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The Associated Press reported last night that the deportations of 12 Central Americans from four families have been “temporarily halted,” after a successful appeal by lawyers was presented to the Justice Department’s Board of Immigration Appeals (BIA).

This afternoon, the National Immigration Forum issued a statement about the BIA’s decision, which involved individuals detained in the Dilley, Texas, facility:

Their deportations had been scheduled for this morning, but the BIA granted emergency stays of deportation while their asylum cases are appealed.

“Our interviews revealed that these families have bona fide asylum claims, but were deprived of a meaningful opportunity to present them at their hearings in immigration court,” Katie Shepherd, Managing Attorney for the CARA Family Detention Pro Bono Project, said in a statement.

The CARA project has met with families held at a detention facility in Dilley, Texas, and reports that many “did not understand the legal process or their right to appeal a negative determination by the immigration judge,” among other concerns.

News of the Obama administration’s decision via the Department of Homeland Security to conduct deportation raids of Central Americans who arrived in the U.S. after 2014 has been met with criticism by immigrant rights groups. In statement about the BIA ruling, Ali Noorani, executive director of the National Immigration Forum, said the following:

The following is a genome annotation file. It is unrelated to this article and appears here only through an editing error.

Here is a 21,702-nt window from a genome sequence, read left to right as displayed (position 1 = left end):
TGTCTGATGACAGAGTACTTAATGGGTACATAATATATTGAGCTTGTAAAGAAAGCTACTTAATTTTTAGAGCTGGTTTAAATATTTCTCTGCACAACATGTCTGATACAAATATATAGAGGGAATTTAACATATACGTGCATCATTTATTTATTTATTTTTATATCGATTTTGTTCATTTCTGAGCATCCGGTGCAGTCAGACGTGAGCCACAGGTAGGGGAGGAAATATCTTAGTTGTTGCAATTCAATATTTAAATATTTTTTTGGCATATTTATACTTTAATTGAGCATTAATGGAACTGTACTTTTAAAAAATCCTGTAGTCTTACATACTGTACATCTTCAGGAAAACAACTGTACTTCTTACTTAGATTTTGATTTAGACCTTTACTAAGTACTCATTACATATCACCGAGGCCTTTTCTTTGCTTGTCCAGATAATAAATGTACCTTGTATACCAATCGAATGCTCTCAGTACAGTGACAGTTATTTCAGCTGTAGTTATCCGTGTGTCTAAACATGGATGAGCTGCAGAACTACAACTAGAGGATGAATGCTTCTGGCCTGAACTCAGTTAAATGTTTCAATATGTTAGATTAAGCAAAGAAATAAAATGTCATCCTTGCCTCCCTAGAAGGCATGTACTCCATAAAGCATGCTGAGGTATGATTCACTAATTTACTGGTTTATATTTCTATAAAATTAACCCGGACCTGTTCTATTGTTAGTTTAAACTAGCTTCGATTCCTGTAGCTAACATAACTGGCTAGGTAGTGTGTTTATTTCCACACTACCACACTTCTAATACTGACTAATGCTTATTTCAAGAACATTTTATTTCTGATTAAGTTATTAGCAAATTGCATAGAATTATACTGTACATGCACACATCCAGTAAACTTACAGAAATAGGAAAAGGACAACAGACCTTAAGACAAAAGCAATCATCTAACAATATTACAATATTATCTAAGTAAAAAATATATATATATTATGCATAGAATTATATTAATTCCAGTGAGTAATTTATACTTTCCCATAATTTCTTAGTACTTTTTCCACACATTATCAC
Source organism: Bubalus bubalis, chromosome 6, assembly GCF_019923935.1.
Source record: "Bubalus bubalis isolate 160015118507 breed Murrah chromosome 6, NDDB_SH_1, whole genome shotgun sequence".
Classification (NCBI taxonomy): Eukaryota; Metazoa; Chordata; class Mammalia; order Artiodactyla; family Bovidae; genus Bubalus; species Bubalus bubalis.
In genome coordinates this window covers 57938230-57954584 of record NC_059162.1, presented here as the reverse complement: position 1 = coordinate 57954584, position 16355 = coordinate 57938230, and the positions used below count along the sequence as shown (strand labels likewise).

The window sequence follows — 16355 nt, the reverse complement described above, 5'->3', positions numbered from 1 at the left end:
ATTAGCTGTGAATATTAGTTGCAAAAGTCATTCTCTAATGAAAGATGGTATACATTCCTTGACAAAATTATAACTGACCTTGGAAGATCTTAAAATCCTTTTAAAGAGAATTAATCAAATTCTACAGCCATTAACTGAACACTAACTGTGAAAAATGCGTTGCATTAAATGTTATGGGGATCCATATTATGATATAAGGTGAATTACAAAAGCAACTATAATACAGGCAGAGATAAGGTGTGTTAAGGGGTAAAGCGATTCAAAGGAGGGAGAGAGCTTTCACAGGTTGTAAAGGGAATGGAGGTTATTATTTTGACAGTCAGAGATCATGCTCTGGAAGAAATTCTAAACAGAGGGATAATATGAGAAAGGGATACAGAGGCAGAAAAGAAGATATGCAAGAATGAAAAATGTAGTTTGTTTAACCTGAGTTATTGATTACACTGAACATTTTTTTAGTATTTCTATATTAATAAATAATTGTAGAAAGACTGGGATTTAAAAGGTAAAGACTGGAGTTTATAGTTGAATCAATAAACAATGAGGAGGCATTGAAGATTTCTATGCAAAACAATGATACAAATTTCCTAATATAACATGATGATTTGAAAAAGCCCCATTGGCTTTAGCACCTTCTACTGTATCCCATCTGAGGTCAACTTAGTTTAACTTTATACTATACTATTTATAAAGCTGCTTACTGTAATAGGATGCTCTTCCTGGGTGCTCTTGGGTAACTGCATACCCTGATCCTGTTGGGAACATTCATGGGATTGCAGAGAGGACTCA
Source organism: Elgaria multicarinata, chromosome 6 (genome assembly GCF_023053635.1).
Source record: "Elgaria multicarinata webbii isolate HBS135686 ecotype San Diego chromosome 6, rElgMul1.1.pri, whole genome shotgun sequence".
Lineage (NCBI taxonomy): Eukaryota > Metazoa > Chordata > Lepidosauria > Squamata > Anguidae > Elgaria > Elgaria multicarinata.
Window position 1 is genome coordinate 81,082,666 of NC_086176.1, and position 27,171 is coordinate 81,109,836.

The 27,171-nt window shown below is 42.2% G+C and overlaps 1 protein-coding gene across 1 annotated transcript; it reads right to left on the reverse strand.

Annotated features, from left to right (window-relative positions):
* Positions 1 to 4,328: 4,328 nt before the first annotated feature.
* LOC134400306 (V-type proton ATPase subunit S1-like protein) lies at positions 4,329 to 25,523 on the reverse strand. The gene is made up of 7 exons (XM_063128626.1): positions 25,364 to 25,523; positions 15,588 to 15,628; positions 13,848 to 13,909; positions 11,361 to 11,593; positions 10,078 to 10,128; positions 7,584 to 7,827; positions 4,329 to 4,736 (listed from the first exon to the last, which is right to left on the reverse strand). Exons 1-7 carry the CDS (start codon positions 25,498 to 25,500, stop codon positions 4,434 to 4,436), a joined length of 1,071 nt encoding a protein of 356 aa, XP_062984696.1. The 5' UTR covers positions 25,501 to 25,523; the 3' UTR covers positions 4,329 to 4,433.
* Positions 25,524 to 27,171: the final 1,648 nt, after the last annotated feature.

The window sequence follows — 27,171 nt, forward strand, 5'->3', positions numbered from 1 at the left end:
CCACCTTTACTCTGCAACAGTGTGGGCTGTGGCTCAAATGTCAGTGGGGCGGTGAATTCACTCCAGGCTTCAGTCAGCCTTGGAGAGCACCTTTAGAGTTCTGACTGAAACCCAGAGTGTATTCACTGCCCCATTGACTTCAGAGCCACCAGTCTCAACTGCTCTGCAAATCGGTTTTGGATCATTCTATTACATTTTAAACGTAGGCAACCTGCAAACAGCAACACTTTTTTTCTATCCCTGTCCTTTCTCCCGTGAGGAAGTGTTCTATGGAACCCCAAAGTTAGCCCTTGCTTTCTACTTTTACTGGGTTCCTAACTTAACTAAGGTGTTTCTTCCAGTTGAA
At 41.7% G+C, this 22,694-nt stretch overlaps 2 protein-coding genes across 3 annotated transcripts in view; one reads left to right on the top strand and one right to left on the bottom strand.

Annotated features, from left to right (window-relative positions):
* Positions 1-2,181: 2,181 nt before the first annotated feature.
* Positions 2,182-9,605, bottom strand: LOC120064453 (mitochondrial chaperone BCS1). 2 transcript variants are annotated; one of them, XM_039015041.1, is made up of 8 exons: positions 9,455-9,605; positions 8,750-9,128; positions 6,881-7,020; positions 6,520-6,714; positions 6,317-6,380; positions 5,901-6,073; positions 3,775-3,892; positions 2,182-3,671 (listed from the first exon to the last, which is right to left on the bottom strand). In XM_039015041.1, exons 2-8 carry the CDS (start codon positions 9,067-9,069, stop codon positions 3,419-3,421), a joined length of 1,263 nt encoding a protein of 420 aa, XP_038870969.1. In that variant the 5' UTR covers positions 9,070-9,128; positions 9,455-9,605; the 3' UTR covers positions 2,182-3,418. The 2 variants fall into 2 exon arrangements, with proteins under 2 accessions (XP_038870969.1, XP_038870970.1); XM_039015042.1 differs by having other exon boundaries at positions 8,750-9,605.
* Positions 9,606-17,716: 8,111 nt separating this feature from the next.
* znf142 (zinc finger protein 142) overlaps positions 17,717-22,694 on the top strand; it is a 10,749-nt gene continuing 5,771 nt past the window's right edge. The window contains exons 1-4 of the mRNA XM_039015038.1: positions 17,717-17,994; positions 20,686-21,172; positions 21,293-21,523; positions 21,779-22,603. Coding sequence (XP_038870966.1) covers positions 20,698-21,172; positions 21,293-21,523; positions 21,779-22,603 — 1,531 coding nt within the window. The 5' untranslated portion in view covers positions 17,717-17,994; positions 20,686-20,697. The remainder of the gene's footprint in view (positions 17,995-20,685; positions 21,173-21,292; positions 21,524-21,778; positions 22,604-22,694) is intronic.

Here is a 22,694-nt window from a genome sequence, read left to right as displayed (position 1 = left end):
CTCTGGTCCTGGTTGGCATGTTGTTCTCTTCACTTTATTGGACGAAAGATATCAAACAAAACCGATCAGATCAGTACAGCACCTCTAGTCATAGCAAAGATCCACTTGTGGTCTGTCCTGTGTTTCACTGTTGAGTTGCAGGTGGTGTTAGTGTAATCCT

The BIA’s decision recognizes the shortcomings of Homeland Security’s approach. The administration must do more than give lip service to due process. The Department of Homeland Security is making decisions based on a political strategy to send a message. The only message those fleeing violence and persecution should be hearing from the U.S. is that their asylum claims will be considered in accordance with the rights and protections we hold dear as Americans.

According to Politico, several Democratic leaders have also spoken out against the Obama administration. Illinois Rep. Luis Gutiérrez called it a “cruel reminder of a discredited policy,” while New Jersey Sen. Robert Menéndez said, “As we begin to get more details on these operations, let’s not overlook the devastating effect and cost to spending our limited DHS funds on deporting women and children and not violent felons.”

Despite the pause in the deportation of the 12 Central American individuals, a local January 5 report from Honduras confirmed the first 115 Honduran deportees from 2016 had already arrived in San Pedro Sula. The report went on to say that 85% of those deportees were male, and that more deportations would be occurring, including those of 21 minors and 16 mothers. Reports from other parts of Central America said that deportees are also being returned to Guatemala and El Salvador.